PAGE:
Exercises that might be holding back your progress

Exercises that might be holding back your progress

When it comes to fitness, training and workouts we want to be doing the most we can to reach our goals and get results. Combining strength and cardio is a big trend but beware certain exercises might just be doing you more of a hindrance than a helping hand. 

First up are burpees – these are often touted as a full body exercise that builds strength and works your cardiovascular system and they certainly are. But be aware they are also an exercise which are one of the most common culprits for poor form. Burpees engage multiple muscle groups and whilst that can be a big tick for improving fitness the problem lies in the way they are performed. Poor form on a burpee can make it ineffective and even cause injury. So my advice is to really work on your technique when it comes to this exercise. If that means avoiding the jump element until your core, legs and glutes are stronger and taking the low impact option until you’re confident that your technique is 100% then this will benefit your fitness far greater than powering through 15 with questionable form. This can be particularly pertinent when heading into a second or third set as the muscles fatigue and your form can suffer.

Next up is HIIT training – high intensity interval training. This certainly has a place in a weekly workout schedule but you might not want to be doing this for every session. There has been a huge boom in HIIT classes and whilst they can be a really effective way to increase your heart, challenge your cardiovascular system and save time, it is important to note that they might not help your strength work. I include one of these sessions per week on my platform which I love for their energizing nature and cardio tick but I personally find one or two hiit sessions a week plenty. The high intensity nature, if used in all your workouts, can inhibit strength gains and the development of lean muscle. It is recommended to focus on 3 pure strength sessions each week e.g. one full body, one upper body and one lower body to maximise strength through focussed, form-orientated workouts with the correct weight to challenge your muscles and then you can add in one or two HIIT sessions to tap into that cardio-strength combo. This way you will give your muscles the stimulus they need to successfully develop strength and build lean muscle. It is important to also note that HIIT workouts might not be suitable for beginners so it’s key to build up to them or opt for lower impact options at the start.

Tricep dips – these can fall into the same category as burpees. They can be brilliant but form is crucial. Many individuals fall into the trap of allowing their shoulders to roll forwards during the dip which reduces the effectiveness of this exercise and can increase injury risk. It is a tricky exercise as it uses bodyweight to build tricep strength so, if you’re struggling with these or concerned about form, my suggestion would be to work on isolated tricep exercises e.g. tricep extensions, skull crushers or tricep kick backs with a dumbbell to build tricep strength first or slow the dips right down – it also helps to have a mirror nearby so you can watch your form to ensure correct technique.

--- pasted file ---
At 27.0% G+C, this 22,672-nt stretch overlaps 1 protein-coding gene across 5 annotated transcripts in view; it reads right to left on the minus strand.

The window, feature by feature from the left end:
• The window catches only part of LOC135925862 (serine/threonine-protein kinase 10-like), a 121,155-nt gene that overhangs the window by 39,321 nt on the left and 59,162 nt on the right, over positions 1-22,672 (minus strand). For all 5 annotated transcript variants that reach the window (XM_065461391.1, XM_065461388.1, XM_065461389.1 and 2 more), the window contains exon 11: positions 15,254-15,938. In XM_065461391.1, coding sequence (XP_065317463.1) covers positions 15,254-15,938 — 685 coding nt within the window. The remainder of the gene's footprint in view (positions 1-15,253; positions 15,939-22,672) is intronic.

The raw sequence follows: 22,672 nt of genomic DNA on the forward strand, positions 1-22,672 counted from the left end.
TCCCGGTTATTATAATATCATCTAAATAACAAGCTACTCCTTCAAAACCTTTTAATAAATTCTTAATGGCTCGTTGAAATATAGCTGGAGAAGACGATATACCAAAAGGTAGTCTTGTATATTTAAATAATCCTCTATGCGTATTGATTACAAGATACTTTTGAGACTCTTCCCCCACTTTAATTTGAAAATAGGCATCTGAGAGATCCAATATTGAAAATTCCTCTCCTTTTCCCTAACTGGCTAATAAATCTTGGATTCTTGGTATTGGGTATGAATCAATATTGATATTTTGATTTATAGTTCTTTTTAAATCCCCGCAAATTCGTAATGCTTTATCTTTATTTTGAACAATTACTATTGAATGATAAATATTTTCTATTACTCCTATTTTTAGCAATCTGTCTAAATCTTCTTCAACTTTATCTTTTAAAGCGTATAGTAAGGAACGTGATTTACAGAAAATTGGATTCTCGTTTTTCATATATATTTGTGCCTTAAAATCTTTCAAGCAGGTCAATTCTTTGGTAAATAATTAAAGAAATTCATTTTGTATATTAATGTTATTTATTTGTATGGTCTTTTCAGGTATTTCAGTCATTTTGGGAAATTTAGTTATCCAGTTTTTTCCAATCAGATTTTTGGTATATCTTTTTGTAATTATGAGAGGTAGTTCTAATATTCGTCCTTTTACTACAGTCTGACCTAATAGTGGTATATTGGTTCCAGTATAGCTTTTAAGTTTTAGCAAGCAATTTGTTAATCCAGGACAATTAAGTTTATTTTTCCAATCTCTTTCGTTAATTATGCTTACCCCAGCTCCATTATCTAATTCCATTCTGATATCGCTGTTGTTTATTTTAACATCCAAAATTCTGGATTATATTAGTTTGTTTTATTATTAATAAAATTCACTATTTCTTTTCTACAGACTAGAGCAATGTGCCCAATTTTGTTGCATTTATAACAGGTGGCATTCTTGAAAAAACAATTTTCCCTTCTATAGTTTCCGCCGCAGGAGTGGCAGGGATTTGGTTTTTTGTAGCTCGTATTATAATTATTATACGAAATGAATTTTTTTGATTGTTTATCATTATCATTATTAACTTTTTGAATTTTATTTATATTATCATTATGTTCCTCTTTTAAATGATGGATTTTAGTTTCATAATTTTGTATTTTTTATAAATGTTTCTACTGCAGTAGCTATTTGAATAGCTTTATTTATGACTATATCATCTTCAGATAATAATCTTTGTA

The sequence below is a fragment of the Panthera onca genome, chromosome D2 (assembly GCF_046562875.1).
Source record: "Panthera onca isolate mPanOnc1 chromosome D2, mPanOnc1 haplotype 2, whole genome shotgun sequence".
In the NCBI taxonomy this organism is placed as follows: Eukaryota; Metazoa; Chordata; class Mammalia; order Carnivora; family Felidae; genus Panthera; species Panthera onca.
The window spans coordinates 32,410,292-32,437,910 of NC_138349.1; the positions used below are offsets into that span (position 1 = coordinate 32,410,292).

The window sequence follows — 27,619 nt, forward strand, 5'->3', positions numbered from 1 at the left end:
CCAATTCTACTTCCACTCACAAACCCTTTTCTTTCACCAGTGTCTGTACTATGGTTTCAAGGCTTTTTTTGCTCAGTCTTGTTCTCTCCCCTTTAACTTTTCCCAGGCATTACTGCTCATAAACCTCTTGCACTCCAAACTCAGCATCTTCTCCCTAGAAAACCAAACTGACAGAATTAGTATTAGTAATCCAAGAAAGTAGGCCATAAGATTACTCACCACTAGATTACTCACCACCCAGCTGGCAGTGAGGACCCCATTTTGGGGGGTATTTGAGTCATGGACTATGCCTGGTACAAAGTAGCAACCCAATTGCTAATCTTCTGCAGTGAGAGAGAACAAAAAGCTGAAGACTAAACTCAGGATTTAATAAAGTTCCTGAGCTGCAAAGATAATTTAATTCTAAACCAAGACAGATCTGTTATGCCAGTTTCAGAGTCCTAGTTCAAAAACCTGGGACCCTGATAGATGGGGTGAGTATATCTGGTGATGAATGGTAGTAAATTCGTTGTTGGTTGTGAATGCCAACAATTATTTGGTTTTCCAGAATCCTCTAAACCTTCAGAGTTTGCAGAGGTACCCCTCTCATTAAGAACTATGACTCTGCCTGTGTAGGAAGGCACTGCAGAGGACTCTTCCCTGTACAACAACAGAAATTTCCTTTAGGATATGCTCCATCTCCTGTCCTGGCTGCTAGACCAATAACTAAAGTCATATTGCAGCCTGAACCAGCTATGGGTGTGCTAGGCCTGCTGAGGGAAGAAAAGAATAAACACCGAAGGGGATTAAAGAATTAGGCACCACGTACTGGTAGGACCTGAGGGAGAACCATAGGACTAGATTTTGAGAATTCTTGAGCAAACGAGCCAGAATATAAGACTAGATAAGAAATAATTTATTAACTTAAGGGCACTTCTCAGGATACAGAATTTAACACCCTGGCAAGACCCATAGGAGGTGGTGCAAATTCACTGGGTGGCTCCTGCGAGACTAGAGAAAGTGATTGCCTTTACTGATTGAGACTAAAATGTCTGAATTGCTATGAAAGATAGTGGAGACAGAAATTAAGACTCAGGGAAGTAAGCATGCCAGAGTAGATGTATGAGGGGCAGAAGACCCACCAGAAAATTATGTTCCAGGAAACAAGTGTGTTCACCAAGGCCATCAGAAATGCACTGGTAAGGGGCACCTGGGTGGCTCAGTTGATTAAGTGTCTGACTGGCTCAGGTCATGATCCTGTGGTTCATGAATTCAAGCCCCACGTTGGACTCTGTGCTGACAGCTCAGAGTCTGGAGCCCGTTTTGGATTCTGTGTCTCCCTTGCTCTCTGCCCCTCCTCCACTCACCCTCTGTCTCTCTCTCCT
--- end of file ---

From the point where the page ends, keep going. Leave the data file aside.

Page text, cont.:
Side bends/weighted side bends target the oblique muscles. A great exercise for the obliques but care needs to be taken. Obliques are primarily used functionally to resist or cause rotation of the trunk. Side bends focus on a lateral bend which is a key functional move – it is so important to train our muscles functionally so be sure to include exercises like a wood chop or Pallof press to train the obliques in the way they are used most in everyday life. Again these need to be done correctly without leaning forwards or overarching the back and should be done with just one weight or can be done with just bodyweight to start. It is really important to be strong through the core before you bend and without a sudden, jerky movement.

So what is the key takeaway here? To focus on our form always and ensure the exercises we are doing are targetting the correct muscle groups.

What is the best way to build strength and overall fitness? Building strength and fitness efficiently requires a balanced workout regimen. Here are the four core pillars I recommend including in yours:

  • Strength training: Dedicate separate sessions for strength training that focus on compound exercises like squats, deadlifts, bench/chest presses, and overhead presses. Lift weights that challenge you and incorporate progressive overload to continually challenge your muscles. If you’re new to strength training, I’d recommend starting gently and building gradually and learning proper form to prevent injuries. Once you are familiar with these movements, you can start with lighter weights and gradually increase the resistance as your strength improves.
  • Cardiovascular/zone 2 exercise: I’d also recommend including dedicated cardio sessions in your routine. Opt for activities you enjoy, such as walking, hiking, running, cycling, or swimming, to boost your cardiovascular health and endurance.
  • Functional training: Integrate functional movements like planks, push ups, and squats, lunges which improve overall fitness, core strength, and balance, into your schedule.
  • Flexibility and mobility work: Finally, don’t neglect stretching and mobility exercises! These will help you prevent injuries and maintain flexibility.

As always, any questions, please get in touch.

Training in the heat 
Training in the heat 
3 tips to build and maintain muscle as you age
3 tips to build and maintain muscle as you age
The science of building stronger bones
The science of building stronger bones

Copyright © Caroline’s Circuits | VAT Registered Company GB428614978

Site made by Gossh expert 2xN